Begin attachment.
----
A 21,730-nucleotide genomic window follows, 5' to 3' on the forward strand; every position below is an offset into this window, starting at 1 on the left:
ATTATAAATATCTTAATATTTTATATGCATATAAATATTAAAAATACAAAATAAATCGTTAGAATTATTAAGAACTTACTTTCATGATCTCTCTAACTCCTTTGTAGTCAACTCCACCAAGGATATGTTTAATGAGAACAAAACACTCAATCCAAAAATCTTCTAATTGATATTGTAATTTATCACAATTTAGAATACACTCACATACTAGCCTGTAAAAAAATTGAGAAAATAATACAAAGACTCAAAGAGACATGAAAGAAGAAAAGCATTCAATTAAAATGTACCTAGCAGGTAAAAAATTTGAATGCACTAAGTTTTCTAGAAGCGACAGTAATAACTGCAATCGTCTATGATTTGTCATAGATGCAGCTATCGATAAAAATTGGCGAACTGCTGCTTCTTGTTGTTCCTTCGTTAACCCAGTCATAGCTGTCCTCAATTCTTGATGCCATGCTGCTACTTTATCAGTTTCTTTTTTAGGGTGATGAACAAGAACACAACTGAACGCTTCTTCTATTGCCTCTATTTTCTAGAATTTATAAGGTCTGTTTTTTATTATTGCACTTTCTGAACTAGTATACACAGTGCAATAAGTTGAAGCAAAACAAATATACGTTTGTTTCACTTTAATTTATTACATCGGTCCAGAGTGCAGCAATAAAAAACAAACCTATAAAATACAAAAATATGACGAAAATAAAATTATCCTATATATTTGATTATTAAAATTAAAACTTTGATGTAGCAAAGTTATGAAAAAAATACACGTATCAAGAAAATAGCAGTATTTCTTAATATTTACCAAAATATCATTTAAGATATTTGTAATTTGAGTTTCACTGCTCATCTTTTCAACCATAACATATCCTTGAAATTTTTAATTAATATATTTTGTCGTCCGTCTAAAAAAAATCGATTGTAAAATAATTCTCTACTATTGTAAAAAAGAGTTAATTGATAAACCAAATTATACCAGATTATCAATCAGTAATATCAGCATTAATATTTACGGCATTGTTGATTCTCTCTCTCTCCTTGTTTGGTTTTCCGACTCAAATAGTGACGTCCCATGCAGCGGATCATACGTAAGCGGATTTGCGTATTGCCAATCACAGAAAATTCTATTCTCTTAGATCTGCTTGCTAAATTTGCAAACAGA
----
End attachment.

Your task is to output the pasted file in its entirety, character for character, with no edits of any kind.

A 21,730-nucleotide genomic window follows, 5' to 3' on the forward strand; every position below is an offset into this window, starting at 1 on the left:
ATTATAAATATCTTAATATTTTATATGCATATAAATATTAAAAATACAAAATAAATCGTTAGAATTATTAAGAACTTACTTTCATGATCTCTCTAACTCCTTTGTAGTCAACTCCACCAAGGATATGTTTAATGAGAACAAAACACTCAATCCAAAAATCTTCTAATTGATATTGTAATTTATCACAATTTAGAATACACTCACATACTAGCCTGTAAAAAAATTGAGAAAATAATACAAAGACTCAAAGAGACATGAAAGAAGAAAAGCATTCAATTAAAATGTACCTAGCAGGTAAAAAATTTGAATGCACTAAGTTTTCTAGAAGCGACAGTAATAACTGCAATCGTCTATGATTTGTCATAGATGCAGCTATCGATAAAAATTGGCGAACTGCTGCTTCTTGTTGTTCCTTCGTTAACCCAGTCATAGCTGTCCTCAATTCTTGATGCCATGCTGCTACTTTATCAGTTTCTTTTTTAGGGTGATGAACAAGAACACAACTGAACGCTTCTTCTATTGCCTCTATTTTCTAGAATTTATAAGGTCTGTTTTTTATTATTGCACTTTCTGAACTAGTATACACAGTGCAATAAGTTGAAGCAAAACAAATATACGTTTGTTTCACTTTAATTTATTACATCGGTCCAGAGTGCAGCAATAAAAAACAAACCTATAAAATACAAAAATATGACGAAAATAAAATTATCCTATATATTTGATTATTAAAATTAAAACTTTGATGTAGCAAAGTTATGAAAAAAATACACGTATCAAGAAAATAGCAGTATTTCTTAATATTTACCAAAATATCATTTAAGATATTTGTAATTTGAGTTTCACTGCTCATCTTTTCAACCATAACATATCCTTGAAATTTTTAATTAATATATTTTGTCGTCCGTCTAAAAAAAATCGATTGTAAAATAATTCTCTACTATTGTAAAAAAGAGTTAATTGATAAACCAAATTATACCAGATTATCAATCAGTAATATCAGCATTAATATTTACGGCATTGTTGATTCTCTCTCTCTCCTTGTTTGGTTTTCCGACTCAAATAGTGACGTCCCATGCAGCGGATCATACGTAAGCGGATTTGCGTATTGCCAATCACAGAAAATTCTATTCTCTTAGATCTGCTTGCTAAATTTGCAAACAGA